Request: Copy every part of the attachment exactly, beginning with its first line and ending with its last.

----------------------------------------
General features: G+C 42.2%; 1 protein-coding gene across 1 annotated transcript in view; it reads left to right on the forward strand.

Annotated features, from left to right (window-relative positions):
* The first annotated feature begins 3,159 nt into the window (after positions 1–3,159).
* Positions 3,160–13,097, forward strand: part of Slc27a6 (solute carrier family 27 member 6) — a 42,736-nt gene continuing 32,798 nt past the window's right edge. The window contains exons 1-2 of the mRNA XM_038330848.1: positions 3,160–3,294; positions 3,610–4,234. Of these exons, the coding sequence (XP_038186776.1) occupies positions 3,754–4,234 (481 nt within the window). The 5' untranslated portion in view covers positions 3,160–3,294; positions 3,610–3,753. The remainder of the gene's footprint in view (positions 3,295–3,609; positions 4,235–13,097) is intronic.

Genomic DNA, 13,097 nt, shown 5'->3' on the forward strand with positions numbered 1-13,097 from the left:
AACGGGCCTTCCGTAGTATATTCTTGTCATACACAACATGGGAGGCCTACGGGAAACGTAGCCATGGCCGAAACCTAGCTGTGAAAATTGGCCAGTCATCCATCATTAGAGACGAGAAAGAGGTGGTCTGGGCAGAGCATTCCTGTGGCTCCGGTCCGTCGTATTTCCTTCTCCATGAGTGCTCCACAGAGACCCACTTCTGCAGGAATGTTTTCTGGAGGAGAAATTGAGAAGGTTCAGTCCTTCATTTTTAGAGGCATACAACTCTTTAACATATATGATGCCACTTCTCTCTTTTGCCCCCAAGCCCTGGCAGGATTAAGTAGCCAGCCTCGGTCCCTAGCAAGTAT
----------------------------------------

General features: G+C 42.2%; 1 protein-coding gene across 1 annotated transcript in view; it reads left to right on the forward strand.

Annotated features, from left to right (window-relative positions):
* The first annotated feature begins 3,159 nt into the window (after positions 1–3,159).
* Positions 3,160–13,097, forward strand: part of Slc27a6 (solute carrier family 27 member 6) — a 42,736-nt gene continuing 32,798 nt past the window's right edge. The window contains exons 1-2 of the mRNA XM_038330848.1: positions 3,160–3,294; positions 3,610–4,234. Of these exons, the coding sequence (XP_038186776.1) occupies positions 3,754–4,234 (481 nt within the window). The 5' untranslated portion in view covers positions 3,160–3,294; positions 3,610–3,753. The remainder of the gene's footprint in view (positions 3,295–3,609; positions 4,235–13,097) is intronic.

Genomic DNA, 13,097 nt, shown 5'->3' on the forward strand with positions numbered 1-13,097 from the left:
AACGGGCCTTCCGTAGTATATTCTTGTCATACACAACATGGGAGGCCTACGGGAAACGTAGCCATGGCCGAAACCTAGCTGTGAAAATTGGCCAGTCATCCATCATTAGAGACGAGAAAGAGGTGGTCTGGGCAGAGCATTCCTGTGGCTCCGGTCCGTCGTATTTCCTTCTCCATGAGTGCTCCACAGAGACCCACTTCTGCAGGAATGTTTTCTGGAGGAGAAATTGAGAAGGTTCAGTCCTTCATTTTTAGAGGCATACAACTCTTTAACATATATGATGCCACTTCTCTCTTTTGCCCCCAAGCCCTGGCAGGATTAAGTAGCCAGCCTCGGTCCCTAGCAAGTAT